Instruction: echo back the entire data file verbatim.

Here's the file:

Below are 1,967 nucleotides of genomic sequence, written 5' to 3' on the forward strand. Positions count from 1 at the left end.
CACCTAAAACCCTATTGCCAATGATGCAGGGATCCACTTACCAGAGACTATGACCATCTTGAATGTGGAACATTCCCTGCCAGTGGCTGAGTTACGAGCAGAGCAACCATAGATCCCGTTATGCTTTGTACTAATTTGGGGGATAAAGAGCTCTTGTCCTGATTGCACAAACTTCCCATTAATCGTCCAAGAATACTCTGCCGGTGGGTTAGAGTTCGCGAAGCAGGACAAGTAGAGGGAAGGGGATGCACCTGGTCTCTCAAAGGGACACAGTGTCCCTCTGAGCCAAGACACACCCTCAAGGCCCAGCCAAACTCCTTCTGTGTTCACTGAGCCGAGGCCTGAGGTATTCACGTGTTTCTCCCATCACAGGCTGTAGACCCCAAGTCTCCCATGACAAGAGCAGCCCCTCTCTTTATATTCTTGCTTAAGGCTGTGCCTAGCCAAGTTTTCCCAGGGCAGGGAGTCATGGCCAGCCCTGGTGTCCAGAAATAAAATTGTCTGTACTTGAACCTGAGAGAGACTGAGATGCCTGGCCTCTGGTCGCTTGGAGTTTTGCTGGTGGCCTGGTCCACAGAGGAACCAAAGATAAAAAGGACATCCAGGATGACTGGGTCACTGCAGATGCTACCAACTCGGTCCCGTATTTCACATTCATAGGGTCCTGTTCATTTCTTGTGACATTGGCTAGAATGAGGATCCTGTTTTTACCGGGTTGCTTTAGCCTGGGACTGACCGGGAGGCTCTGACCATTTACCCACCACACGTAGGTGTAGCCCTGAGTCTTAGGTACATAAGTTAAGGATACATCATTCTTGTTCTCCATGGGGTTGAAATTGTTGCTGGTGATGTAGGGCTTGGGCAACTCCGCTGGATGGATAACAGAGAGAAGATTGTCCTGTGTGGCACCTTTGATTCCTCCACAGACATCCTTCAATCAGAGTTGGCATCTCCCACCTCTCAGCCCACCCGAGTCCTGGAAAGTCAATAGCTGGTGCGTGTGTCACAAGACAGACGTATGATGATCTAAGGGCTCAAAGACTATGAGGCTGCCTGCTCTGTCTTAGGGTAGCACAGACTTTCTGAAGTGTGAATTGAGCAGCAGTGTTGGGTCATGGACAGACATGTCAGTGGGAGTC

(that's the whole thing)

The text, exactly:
Below are 1,967 nucleotides of genomic sequence, written 5' to 3' on the forward strand. Positions count from 1 at the left end.
CACCTAAAACCCTATTGCCAATGATGCAGGGATCCACTTACCAGAGACTATGACCATCTTGAATGTGGAACATTCCCTGCCAGTGGCTGAGTTACGAGCAGAGCAACCATAGATCCCGTTATGCTTTGTACTAATTTGGGGGATAAAGAGCTCTTGTCCTGATTGCACAAACTTCCCATTAATCGTCCAAGAATACTCTGCCGGTGGGTTAGAGTTCGCGAAGCAGGACAAGTAGAGGGAAGGGGATGCACCTGGTCTCTCAAAGGGACACAGTGTCCCTCTGAGCCAAGACACACCCTCAAGGCCCAGCCAAACTCCTTCTGTGTTCACTGAGCCGAGGCCTGAGGTATTCACGTGTTTCTCCCATCACAGGCTGTAGACCCCAAGTCTCCCATGACAAGAGCAGCCCCTCTCTTTATATTCTTGCTTAAGGCTGTGCCTAGCCAAGTTTTCCCAGGGCAGGGAGTCATGGCCAGCCCTGGTGTCCAGAAATAAAATTGTCTGTACTTGAACCTGAGAGAGACTGAGATGCCTGGCCTCTGGTCGCTTGGAGTTTTGCTGGTGGCCTGGTCCACAGAGGAACCAAAGATAAAAAGGACATCCAGGATGACTGGGTCACTGCAGATGCTACCAACTCGGTCCCGTATTTCACATTCATAGGGTCCTGTTCATTTCTTGTGACATTGGCTAGAATGAGGATCCTGTTTTTACCGGGTTGCTTTAGCCTGGGACTGACCGGGAGGCTCTGACCATTTACCCACCACACGTAGGTGTAGCCCTGAGTCTTAGGTACATAAGTTAAGGATACATCATTCTTGTTCTCCATGGGGTTGAAATTGTTGCTGGTGATGTAGGGCTTGGGCAACTCCGCTGGATGGATAACAGAGAGAAGATTGTCCTGTGTGGCACCTTTGATTCCTCCACAGACATCCTTCAATCAGAGTTGGCATCTCCCACCTCTCAGCCCACCCGAGTCCTGGAAAGTCAATAGCTGGTGCGTGTGTCACAAGACAGACGTATGATGATCTAAGGGCTCAAAGACTATGAGGCTGCCTGCTCTGTCTTAGGGTAGCACAGACTTTCTGAAGTGTGAATTGAGCAGCAGTGTTGGGTCATGGACAGACATGTCAGTGGGAGTC